What has fitted the Jews for the role assigned to them in the fantasies of political antisemites is, sadly enough, the success of the Jewish People in maintaining a coherent culture and sense of national identity over millennia of diaspora, amid persistent discrimination and persecution. What makes Jews both hateful and profoundly disturbing to those involved in radically redemptive political movements against Jews — whether implicit or explicit, antisemitic or “anti-Zionist” — is the relentless refusal of a majority of Jews to abandon their Jewishness and join, wholeheartedly and with no reservations, whatever redemptive movement happens to be leading the way in the non-Jewish world at the moment.
In other words, to cease to be Jews, and to “join us.”
Now that the Jews have a strong, independent state with one of the world’s most excellent armies, in a region that has historically despised them, this call has essentially been extended to: “Cease to be the Jewish homeland and join us.” In the West, “us” are democracies with separation of religion and state, whereas in the Middle East and North Africa, “us” are Muslim-majority countries.
This call is rooted in the belief that Israel’s existence as a Jewish state makes it harmful to non-Jewish interests in ways so serious that they can only be addressed by the liquidation of the Jewish state in question. In other words, anti-Zionism, like all traditional versions of political antisemitism, is eliminative in character. It does not wish to change Israel, but to get rid of it.
“In the world of global activists, there is a near-theological devotion to the postulate that Israel is uniquely evil, standing in the way of global brotherhood, and that good people everywhere would see that clearly if networks of powerful people weren’t using their money and influence to distort the truth and silence critique,” wrote Shany Mor, a lecturer at Reichman University in Israel. “The only way to make this pathology sound like a reasoned political program is to resort to international law. The argument is: There are laws and Israel is violating them, therefore my consuming hatred of Israel is just an application of these higher principles. It is necessary to stick to this conceit, otherwise their obsessive pathology starts looking like, well, an obsessive pathology.”4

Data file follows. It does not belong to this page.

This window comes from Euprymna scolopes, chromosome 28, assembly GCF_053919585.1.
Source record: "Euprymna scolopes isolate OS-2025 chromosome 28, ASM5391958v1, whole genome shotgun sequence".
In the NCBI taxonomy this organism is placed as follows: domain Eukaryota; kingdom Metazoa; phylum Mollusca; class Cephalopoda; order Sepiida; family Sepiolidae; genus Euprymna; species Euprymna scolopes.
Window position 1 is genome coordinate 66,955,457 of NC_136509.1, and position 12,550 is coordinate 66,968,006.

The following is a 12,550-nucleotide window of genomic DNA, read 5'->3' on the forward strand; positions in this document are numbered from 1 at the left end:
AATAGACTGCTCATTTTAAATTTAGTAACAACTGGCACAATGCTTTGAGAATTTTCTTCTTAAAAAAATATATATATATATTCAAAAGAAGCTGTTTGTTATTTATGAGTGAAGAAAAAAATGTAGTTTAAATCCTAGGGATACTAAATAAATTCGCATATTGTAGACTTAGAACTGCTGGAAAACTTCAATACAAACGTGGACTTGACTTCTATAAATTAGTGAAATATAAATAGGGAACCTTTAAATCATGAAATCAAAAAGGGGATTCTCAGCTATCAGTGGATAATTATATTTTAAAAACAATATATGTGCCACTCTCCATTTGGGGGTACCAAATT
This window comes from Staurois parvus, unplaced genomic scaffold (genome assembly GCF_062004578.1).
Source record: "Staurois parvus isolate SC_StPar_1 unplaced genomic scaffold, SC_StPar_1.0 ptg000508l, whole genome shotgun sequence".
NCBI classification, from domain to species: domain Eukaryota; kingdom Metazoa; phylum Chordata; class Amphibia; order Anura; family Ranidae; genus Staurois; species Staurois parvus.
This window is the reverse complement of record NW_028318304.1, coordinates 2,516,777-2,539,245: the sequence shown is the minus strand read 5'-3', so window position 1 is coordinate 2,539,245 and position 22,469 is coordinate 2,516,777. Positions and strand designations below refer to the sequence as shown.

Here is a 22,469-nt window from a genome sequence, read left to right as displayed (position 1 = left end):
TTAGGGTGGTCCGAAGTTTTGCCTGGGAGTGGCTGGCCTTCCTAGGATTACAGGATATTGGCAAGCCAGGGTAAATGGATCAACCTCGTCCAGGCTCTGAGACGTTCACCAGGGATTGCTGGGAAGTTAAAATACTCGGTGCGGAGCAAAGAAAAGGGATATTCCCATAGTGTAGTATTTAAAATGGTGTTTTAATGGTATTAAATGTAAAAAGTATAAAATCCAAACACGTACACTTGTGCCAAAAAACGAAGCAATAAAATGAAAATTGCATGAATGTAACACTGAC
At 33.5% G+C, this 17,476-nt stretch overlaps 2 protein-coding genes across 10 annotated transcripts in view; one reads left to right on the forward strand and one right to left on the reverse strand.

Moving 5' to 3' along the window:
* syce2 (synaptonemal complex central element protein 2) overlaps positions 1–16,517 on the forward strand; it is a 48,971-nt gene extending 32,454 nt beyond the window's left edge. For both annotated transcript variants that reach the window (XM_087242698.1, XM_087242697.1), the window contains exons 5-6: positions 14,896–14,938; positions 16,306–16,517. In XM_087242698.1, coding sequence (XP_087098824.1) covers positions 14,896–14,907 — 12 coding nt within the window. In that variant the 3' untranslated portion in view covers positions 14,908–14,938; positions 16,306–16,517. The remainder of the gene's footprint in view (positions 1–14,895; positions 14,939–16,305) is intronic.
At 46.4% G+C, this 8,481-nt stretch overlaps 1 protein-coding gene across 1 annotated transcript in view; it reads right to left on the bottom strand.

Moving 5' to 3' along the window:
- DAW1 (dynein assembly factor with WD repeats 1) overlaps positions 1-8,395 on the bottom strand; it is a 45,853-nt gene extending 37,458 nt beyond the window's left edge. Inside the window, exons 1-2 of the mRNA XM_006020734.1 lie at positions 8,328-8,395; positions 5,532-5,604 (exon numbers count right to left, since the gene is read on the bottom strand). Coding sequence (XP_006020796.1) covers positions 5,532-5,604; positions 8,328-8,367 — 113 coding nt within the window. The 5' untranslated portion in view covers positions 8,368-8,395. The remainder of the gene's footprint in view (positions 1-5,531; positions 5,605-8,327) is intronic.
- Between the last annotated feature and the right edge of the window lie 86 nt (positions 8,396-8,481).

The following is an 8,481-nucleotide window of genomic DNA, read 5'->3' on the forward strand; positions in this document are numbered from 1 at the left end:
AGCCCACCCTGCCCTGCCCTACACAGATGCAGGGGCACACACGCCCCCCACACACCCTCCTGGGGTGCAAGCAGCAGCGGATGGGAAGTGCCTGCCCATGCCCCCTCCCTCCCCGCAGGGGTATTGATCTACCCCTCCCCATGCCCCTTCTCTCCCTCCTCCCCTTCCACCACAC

A further parallel with traditional forms of political antisemitism is that anti-Zionism regards the allegedly calamitous character of the State of Israel as essentially connected with its character as a Jewish state. This is based on the fact that if Jewish-majority rule in Israel were to be overthrown and replaced by, say, a Muslim-majority state, anti-Zionists would have no further objection to it. That is, the elimination of Israel as a Jewish state would immediately result in the inauguration of an era of democracy, peace, and plenty throughout the Middle East and North Africa.
None of this can stand, of course, without some account of the nature of the crimes against humanity supposedly committed by Israel. Since Israel is the only state whose overthrow is demanded by anti-Zionists, these must in the nature of things be worse than any that can be alleged against any other presently existing state, including (to name but a few) the present administrations of Russia, Myanmar, North Korea, and Iran.
Against such competition, it would be difficult to make out a case for the superior immorality of Israel based on listing concrete, specific offenses against human rights, such as genocide. Anti-Zionism therefore tends to rest its case not ultimately on specific acts of this or that Israeli administration, but on a handful of characteristics that it takes to be intrinsic to the nature of the Jewish state, whatever administration, whether of the Left or the Right, happens to be in charge at the moment; and intrinsic also to its character as a Jewish state, including that, since its inception, it is an inherently racist enterprise, having been curiously labeled a “Nazi state,” an “Apartheid state,” a “settler-colonial state” and so forth.
These are all claims that the widely accepted definition of antisemitism stigmatizes as explicitly antisemitic. But, of course, such claims would not be antisemitic if they were true, since antisemitism is a form of prejudice, and prejudice is factually ungrounded hostility. Eliminative anti-Zionism is thus antisemitic — and part of the continuation of a decades-long Palestinian strategy in which terror groups like Hamas fight battles of “lawfare” against Israel.5
It works like this: On the one hand, you create impossible dilemmas on the ground for any democracy attempting to defend itself, while on the other hand, you try to criminalize Israel’s reasonable defense of its residents via international institutions and the so-called court of public opinion.
Hence, the claims of Israeli genocide in Gaza, however inauthentic, are once again expressed in scholarly language and legal principles that, in and of themselves, make them sound true as soon as they are stated. Think: proportionality, collective punishment, occupation, refugees, settler violence, and forced displacement. There are even terms that have been invented for and imposed on Israel — and Israel alone — such as “humanitarian pauses,” which pose greater dangers to Israeli soldiers and, thus, Israeli residents.
If any of these incendiary words were used to describe any other arena of combat, there is likely no other military action across the world that could not be branded as “genocide.”
In this way, the United Nations and its International Court of Justice, two organizations whose names are anything but a reflection of their missions, are merely acting in accordance with their longstanding penchant for raging antisemitism.
After an exceedingly surreal 2023, I’m not sure that we should expect anything less.
Eve Barlow on X
“‘We should be worried’: Israel faces peril at The Hague in Gaza ‘genocide’ case.” The Times of Israel.
Harrison, Bernard. “Blaming the Jews: Politics and Delusion.” Indiana University Press, 2020.
“A Special Dictionary for Israel.” Mosaic.
Israel Nitzan on LinkedIn